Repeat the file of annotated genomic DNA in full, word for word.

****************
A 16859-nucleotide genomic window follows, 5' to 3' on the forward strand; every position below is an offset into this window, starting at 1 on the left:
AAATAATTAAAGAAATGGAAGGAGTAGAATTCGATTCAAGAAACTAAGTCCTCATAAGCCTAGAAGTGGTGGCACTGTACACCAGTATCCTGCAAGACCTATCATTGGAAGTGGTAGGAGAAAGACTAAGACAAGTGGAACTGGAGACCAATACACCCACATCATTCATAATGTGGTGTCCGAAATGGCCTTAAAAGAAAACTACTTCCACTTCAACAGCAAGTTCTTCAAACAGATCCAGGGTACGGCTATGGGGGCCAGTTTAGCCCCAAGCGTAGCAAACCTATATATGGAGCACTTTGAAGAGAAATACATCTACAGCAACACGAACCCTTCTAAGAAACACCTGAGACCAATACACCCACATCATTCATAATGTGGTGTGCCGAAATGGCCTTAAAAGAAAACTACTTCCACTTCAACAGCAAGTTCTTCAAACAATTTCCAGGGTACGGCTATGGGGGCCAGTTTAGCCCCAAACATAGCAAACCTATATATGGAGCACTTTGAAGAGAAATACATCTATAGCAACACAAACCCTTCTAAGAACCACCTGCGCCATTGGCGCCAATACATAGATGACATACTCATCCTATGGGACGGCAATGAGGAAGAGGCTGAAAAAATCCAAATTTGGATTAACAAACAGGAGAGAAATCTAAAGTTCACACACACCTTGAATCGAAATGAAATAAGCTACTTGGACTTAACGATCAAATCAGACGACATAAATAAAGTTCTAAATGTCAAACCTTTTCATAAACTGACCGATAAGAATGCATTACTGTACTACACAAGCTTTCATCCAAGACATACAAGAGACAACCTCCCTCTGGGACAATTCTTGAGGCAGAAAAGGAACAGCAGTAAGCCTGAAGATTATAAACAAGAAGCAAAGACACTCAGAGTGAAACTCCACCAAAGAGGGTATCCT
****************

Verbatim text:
A 16859-nucleotide genomic window follows, 5' to 3' on the forward strand; every position below is an offset into this window, starting at 1 on the left:
AAATAATTAAAGAAATGGAAGGAGTAGAATTCGATTCAAGAAACTAAGTCCTCATAAGCCTAGAAGTGGTGGCACTGTACACCAGTATCCTGCAAGACCTATCATTGGAAGTGGTAGGAGAAAGACTAAGACAAGTGGAACTGGAGACCAATACACCCACATCATTCATAATGTGGTGTCCGAAATGGCCTTAAAAGAAAACTACTTCCACTTCAACAGCAAGTTCTTCAAACAGATCCAGGGTACGGCTATGGGGGCCAGTTTAGCCCCAAGCGTAGCAAACCTATATATGGAGCACTTTGAAGAGAAATACATCTACAGCAACACGAACCCTTCTAAGAAACACCTGAGACCAATACACCCACATCATTCATAATGTGGTGTGCCGAAATGGCCTTAAAAGAAAACTACTTCCACTTCAACAGCAAGTTCTTCAAACAATTTCCAGGGTACGGCTATGGGGGCCAGTTTAGCCCCAAACATAGCAAACCTATATATGGAGCACTTTGAAGAGAAATACATCTATAGCAACACAAACCCTTCTAAGAACCACCTGCGCCATTGGCGCCAATACATAGATGACATACTCATCCTATGGGACGGCAATGAGGAAGAGGCTGAAAAAATCCAAATTTGGATTAACAAACAGGAGAGAAATCTAAAGTTCACACACACCTTGAATCGAAATGAAATAAGCTACTTGGACTTAACGATCAAATCAGACGACATAAATAAAGTTCTAAATGTCAAACCTTTTCATAAACTGACCGATAAGAATGCATTACTGTACTACACAAGCTTTCATCCAAGACATACAAGAGACAACCTCCCTCTGGGACAATTCTTGAGGCAGAAAAGGAACAGCAGTAAGCCTGAAGATTATAAACAAGAAGCAAAGACACTCAGAGTGAAACTCCACCAAAGAGGGTATCCT